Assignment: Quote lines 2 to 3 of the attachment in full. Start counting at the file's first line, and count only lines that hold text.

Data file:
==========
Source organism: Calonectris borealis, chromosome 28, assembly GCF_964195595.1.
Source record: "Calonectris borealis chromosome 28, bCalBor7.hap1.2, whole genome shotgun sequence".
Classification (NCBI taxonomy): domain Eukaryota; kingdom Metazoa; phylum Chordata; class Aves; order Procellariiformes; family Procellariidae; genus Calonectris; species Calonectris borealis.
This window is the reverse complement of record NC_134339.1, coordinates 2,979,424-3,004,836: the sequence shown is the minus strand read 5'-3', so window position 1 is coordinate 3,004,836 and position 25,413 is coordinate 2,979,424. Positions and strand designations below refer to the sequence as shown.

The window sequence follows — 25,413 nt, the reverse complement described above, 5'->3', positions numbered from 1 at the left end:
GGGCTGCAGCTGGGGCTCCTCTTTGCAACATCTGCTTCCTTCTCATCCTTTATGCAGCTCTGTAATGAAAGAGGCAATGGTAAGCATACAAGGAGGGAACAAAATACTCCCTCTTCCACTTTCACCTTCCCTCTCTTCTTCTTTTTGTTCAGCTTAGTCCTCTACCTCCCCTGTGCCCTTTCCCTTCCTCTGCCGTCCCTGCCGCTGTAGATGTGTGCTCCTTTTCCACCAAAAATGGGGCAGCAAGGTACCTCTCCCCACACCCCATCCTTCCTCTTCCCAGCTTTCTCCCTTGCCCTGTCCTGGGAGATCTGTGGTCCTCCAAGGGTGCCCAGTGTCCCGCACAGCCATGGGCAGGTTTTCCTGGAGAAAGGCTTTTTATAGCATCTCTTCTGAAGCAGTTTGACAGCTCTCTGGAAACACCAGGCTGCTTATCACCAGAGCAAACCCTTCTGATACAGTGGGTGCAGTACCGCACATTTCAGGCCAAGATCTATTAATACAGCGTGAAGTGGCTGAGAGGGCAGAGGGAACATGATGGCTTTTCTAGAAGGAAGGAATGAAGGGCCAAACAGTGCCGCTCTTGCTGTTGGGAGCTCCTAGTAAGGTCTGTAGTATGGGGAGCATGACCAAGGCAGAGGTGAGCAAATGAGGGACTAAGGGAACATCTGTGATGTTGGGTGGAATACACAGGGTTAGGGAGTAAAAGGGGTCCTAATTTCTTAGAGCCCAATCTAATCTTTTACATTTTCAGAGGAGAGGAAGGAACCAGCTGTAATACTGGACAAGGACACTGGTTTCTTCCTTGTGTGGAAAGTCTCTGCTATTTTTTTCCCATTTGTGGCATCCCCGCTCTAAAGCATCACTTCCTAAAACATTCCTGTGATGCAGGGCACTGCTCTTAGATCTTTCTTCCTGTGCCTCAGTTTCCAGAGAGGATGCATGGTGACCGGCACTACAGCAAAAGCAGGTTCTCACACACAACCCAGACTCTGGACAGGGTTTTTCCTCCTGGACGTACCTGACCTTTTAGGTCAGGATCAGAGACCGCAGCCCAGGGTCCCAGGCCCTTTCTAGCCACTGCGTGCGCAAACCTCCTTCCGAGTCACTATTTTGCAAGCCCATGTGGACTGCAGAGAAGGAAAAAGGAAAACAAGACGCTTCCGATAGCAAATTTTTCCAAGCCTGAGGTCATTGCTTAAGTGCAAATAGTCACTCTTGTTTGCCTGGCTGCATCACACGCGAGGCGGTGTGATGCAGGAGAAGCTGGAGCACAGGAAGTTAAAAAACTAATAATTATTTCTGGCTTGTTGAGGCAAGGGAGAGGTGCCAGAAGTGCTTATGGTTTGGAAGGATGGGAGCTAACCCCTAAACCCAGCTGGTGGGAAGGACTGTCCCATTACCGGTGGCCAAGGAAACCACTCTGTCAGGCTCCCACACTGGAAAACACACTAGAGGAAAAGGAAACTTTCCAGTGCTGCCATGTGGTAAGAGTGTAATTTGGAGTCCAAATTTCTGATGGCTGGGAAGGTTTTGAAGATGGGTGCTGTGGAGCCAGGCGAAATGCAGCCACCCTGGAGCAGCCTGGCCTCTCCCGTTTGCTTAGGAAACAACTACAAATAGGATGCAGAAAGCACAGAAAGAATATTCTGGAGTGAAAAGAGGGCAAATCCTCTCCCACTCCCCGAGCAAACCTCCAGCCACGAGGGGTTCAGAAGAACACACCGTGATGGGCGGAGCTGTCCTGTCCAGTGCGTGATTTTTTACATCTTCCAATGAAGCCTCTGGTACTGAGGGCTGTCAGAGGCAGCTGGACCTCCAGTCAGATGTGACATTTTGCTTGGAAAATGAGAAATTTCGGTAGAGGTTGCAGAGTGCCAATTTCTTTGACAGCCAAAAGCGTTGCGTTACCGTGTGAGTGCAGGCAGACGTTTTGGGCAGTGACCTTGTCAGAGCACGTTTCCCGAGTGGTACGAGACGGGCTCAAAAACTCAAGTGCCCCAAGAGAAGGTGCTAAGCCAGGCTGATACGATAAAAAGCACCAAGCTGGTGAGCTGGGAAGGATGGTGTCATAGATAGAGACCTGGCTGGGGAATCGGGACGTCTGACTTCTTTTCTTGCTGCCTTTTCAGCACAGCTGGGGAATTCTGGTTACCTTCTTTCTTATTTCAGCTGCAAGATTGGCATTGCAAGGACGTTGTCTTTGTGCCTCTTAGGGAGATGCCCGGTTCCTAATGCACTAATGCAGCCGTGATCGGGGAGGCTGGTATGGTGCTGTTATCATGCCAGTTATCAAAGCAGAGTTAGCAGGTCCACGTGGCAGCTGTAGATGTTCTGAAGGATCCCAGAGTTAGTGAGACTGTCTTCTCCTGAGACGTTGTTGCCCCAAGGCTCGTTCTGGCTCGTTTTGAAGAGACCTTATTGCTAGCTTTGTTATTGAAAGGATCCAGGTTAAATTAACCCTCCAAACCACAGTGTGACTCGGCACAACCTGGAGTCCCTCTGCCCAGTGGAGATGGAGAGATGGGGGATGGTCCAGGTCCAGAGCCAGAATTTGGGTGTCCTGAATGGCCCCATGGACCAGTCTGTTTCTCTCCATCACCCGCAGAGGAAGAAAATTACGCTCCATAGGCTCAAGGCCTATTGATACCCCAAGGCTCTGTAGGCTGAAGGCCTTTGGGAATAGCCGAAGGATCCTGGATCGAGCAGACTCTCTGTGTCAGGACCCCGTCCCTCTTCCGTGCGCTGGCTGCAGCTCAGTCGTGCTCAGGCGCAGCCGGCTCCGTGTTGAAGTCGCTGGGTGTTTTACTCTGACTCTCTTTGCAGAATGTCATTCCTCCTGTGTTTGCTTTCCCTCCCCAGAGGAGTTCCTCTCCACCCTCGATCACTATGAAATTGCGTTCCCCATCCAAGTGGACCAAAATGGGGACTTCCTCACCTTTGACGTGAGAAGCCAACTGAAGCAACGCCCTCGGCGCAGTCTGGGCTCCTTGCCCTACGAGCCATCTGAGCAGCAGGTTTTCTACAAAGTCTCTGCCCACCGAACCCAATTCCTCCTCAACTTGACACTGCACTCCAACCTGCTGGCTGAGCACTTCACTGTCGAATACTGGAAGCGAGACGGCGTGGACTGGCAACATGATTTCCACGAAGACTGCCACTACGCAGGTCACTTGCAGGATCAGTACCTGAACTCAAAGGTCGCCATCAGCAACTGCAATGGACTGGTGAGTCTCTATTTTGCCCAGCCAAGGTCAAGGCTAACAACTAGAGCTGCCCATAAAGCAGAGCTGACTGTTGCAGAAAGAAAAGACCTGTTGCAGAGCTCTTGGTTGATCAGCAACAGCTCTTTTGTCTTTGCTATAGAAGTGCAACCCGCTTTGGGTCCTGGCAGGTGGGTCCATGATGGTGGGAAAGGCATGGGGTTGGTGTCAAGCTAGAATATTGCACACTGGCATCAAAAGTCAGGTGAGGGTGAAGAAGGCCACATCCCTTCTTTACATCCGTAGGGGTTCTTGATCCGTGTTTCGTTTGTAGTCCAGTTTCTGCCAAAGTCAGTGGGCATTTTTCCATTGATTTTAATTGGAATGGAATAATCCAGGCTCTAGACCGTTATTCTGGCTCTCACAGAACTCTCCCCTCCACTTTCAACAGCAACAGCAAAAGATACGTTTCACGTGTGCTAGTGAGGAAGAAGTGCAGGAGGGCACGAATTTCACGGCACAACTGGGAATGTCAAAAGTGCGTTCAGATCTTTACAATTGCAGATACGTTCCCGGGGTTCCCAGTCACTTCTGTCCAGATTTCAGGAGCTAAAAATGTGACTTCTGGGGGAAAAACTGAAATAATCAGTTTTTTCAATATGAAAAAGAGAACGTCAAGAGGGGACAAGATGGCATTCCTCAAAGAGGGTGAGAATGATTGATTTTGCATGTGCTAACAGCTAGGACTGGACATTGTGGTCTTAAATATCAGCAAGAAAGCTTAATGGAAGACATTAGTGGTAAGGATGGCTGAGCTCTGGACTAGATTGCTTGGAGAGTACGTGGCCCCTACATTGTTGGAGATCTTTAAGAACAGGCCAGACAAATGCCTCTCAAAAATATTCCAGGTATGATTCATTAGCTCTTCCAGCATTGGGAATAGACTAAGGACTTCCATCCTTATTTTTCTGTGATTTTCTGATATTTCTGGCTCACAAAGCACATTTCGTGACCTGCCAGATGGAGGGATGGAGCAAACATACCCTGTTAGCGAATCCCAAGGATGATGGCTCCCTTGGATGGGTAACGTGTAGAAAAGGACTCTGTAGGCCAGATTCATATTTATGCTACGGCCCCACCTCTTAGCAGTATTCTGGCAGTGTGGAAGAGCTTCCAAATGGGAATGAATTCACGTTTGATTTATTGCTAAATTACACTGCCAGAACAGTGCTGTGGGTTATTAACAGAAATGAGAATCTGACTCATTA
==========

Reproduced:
Source record: "Calonectris borealis chromosome 28, bCalBor7.hap1.2, whole genome shotgun sequence".
Classification (NCBI taxonomy): domain Eukaryota; kingdom Metazoa; phylum Chordata; class Aves; order Procellariiformes; family Procellariidae; genus Calonectris; species Calonectris borealis.